This makes it clear that the function is returning a value of type int* and not an int.

Best practice: When declaring a function, put the asterisk of a pointer return value next to the type.

Just like normal variables, pointers are not initialized when declared. If not initialized with a value, they will contain garbage.

Assigning a value to a pointer

Since pointers only hold addresses, when we assign a value to a pointer, that value has to be an address. One of the most common things to do with pointers is have them hold the address of a different variable.

To get the address of a variable, we use the address-of operator:

Conceptually, you can think of the above snippet like this:

This is where pointers get their name from -- ptr is holding the address of variable value, so we say that ptr is “pointing to” value.

It is also easy to see using code:

On the author’s machine, this printed:


The type of the pointer has to match the type of the variable being pointed to:

Note that the following is also not legal:

This is because pointers can only hold addresses, and the integer literal 5 does not have a memory address. If you try this, the compiler will tell you it cannot convert an integer to an integer pointer.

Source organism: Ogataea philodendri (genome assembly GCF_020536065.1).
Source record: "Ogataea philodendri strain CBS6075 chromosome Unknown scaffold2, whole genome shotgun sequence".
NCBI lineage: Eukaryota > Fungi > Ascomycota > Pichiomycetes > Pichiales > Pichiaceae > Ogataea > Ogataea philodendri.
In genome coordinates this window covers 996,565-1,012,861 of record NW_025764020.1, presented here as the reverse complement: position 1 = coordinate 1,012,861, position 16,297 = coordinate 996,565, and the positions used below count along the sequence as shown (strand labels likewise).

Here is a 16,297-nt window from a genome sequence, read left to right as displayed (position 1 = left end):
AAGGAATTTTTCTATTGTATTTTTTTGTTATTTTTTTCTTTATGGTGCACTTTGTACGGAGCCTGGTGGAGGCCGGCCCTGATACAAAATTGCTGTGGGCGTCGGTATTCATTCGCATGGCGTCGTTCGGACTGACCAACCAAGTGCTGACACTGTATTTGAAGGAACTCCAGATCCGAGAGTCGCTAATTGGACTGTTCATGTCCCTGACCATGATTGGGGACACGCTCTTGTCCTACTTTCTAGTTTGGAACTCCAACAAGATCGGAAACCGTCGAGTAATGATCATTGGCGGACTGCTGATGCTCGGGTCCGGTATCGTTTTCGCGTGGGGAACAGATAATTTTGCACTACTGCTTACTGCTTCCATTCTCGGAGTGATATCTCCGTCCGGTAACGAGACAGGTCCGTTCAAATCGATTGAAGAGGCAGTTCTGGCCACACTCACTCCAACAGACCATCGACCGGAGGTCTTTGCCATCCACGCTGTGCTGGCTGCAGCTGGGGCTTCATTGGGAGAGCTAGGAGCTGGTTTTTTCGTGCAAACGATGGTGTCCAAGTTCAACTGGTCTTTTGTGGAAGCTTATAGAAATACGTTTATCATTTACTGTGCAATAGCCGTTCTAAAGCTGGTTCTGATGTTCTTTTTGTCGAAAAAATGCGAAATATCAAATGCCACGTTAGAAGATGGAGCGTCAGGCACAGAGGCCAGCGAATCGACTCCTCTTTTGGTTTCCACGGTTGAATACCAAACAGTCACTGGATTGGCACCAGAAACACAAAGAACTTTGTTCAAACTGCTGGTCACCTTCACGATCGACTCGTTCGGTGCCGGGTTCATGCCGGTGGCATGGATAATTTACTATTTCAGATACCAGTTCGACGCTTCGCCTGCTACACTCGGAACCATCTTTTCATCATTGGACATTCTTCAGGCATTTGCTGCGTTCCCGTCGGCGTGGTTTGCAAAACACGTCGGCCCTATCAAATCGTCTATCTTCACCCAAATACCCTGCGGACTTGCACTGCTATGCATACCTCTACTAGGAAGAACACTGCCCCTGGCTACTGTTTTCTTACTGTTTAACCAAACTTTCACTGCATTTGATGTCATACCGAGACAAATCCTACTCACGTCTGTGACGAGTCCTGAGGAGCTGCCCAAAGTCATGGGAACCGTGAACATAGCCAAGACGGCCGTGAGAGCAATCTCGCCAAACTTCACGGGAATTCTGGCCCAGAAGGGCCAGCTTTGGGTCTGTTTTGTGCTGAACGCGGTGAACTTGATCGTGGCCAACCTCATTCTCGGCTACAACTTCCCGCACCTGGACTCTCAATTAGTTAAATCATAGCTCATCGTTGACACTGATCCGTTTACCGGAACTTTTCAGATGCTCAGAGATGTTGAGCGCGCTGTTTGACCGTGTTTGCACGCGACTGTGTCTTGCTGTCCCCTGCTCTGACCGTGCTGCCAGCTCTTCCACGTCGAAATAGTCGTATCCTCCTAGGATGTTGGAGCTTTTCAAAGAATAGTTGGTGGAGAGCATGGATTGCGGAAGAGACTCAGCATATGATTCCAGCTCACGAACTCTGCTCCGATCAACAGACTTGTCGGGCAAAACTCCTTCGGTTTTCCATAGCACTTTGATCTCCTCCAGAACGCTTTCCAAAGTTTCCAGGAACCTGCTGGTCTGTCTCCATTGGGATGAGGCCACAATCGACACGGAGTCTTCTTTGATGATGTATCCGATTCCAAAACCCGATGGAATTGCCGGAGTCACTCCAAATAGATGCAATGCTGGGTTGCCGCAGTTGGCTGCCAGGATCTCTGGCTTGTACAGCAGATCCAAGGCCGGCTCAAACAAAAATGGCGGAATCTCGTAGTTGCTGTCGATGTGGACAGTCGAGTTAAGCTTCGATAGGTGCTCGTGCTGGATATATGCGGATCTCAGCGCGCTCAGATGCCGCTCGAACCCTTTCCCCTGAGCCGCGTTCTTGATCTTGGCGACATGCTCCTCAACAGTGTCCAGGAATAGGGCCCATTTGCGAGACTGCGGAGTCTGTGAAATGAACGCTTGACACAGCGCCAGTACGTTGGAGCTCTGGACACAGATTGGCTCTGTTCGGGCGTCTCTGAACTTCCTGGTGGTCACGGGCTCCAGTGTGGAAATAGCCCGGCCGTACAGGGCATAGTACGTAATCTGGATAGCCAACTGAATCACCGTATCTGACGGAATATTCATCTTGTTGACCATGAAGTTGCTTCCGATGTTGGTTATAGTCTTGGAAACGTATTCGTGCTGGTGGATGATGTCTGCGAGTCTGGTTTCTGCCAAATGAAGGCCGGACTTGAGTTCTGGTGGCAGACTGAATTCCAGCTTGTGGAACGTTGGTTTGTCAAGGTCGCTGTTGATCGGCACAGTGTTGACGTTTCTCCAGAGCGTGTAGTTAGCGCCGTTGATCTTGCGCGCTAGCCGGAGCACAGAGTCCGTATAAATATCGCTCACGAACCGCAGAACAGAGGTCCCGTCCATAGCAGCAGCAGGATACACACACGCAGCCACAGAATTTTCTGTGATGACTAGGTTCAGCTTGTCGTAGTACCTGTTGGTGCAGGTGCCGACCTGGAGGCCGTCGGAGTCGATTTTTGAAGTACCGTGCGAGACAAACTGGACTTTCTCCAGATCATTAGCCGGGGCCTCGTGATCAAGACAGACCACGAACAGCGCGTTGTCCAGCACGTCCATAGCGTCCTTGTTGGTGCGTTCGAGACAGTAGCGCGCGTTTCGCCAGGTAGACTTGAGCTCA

C++ will also not allow you to directly assign literal memory addresses to a pointer:

The address-of operator returns a pointer

It’s worth noting that the address-of operator (&) doesn’t return the address of its operand as a literal. Instead, it returns a pointer containing the address of the operand, whose type is derived from the argument (e.g. taking the address of an int will return the address in an int pointer).

We can see this in the following example:

On Visual Studio 2013, this printed:

int *

(With gcc, this prints “pi” (pointer to integer) instead).

This pointer can then be printed or assigned as desired.

Dereferencing pointers

Once we have a pointer variable pointing at something, the other common thing to do with it is dereference the pointer to get the value of what it’s pointing at. A dereferenced pointer evaluates to the contents of the address it is pointing to.

The above program prints:


This is why pointers must have a type. Without a type, a pointer wouldn’t know how to interpret the contents it was pointing to when it was dereferenced. It’s also why the type of the pointer and the variable address it’s being assigned to must match. If they did not, when the pointer was dereferenced, it would misinterpret the bits as a different type.

Once assigned, a pointer value can be reassigned to another value:

When the address of variable value is assigned to ptr, the following are true:

  • ptr is the same as &value
  • *ptr is treated the same as value

Because *ptr is treated the same as value, you can assign values to it just as if it were variable value! The following program prints 7:

A warning about dereferencing invalid pointers

Pointers in C++ are inherently unsafe, and improper pointer usage is one of the best ways to crash your application.